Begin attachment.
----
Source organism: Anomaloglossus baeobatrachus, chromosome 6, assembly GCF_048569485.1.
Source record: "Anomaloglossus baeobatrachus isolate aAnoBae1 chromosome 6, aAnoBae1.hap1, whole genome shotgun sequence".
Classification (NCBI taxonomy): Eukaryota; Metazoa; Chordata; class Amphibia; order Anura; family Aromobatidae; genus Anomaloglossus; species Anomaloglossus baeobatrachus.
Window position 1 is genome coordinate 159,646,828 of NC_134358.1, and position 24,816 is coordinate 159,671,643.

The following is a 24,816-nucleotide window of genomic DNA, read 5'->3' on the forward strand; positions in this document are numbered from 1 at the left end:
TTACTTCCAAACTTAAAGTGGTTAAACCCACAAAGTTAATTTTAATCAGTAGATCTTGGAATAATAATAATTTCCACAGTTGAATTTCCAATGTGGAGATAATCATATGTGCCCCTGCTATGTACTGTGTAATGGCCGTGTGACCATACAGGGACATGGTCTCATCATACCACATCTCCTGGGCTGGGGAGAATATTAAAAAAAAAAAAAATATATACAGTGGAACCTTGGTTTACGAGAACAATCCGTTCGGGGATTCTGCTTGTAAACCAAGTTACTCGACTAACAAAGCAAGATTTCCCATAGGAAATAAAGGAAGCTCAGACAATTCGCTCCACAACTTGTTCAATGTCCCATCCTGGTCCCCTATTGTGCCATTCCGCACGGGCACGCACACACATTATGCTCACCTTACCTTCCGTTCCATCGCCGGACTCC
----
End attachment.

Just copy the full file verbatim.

Source organism: Anomaloglossus baeobatrachus, chromosome 6, assembly GCF_048569485.1.
Source record: "Anomaloglossus baeobatrachus isolate aAnoBae1 chromosome 6, aAnoBae1.hap1, whole genome shotgun sequence".
Classification (NCBI taxonomy): Eukaryota; Metazoa; Chordata; class Amphibia; order Anura; family Aromobatidae; genus Anomaloglossus; species Anomaloglossus baeobatrachus.
Window position 1 is genome coordinate 159,646,828 of NC_134358.1, and position 24,816 is coordinate 159,671,643.

The following is a 24,816-nucleotide window of genomic DNA, read 5'->3' on the forward strand; positions in this document are numbered from 1 at the left end:
TTACTTCCAAACTTAAAGTGGTTAAACCCACAAAGTTAATTTTAATCAGTAGATCTTGGAATAATAATAATTTCCACAGTTGAATTTCCAATGTGGAGATAATCATATGTGCCCCTGCTATGTACTGTGTAATGGCCGTGTGACCATACAGGGACATGGTCTCATCATACCACATCTCCTGGGCTGGGGAGAATATTAAAAAAAAAAAAAATATATACAGTGGAACCTTGGTTTACGAGAACAATCCGTTCGGGGATTCTGCTTGTAAACCAAGTTACTCGACTAACAAAGCAAGATTTCCCATAGGAAATAAAGGAAGCTCAGACAATTCGCTCCACAACTTGTTCAATGTCCCATCCTGGTCCCCTATTGTGCCATTCCGCACGGGCACGCACACACATTATGCTCACCTTACCTTCCGTTCCATCGCCGGACTCC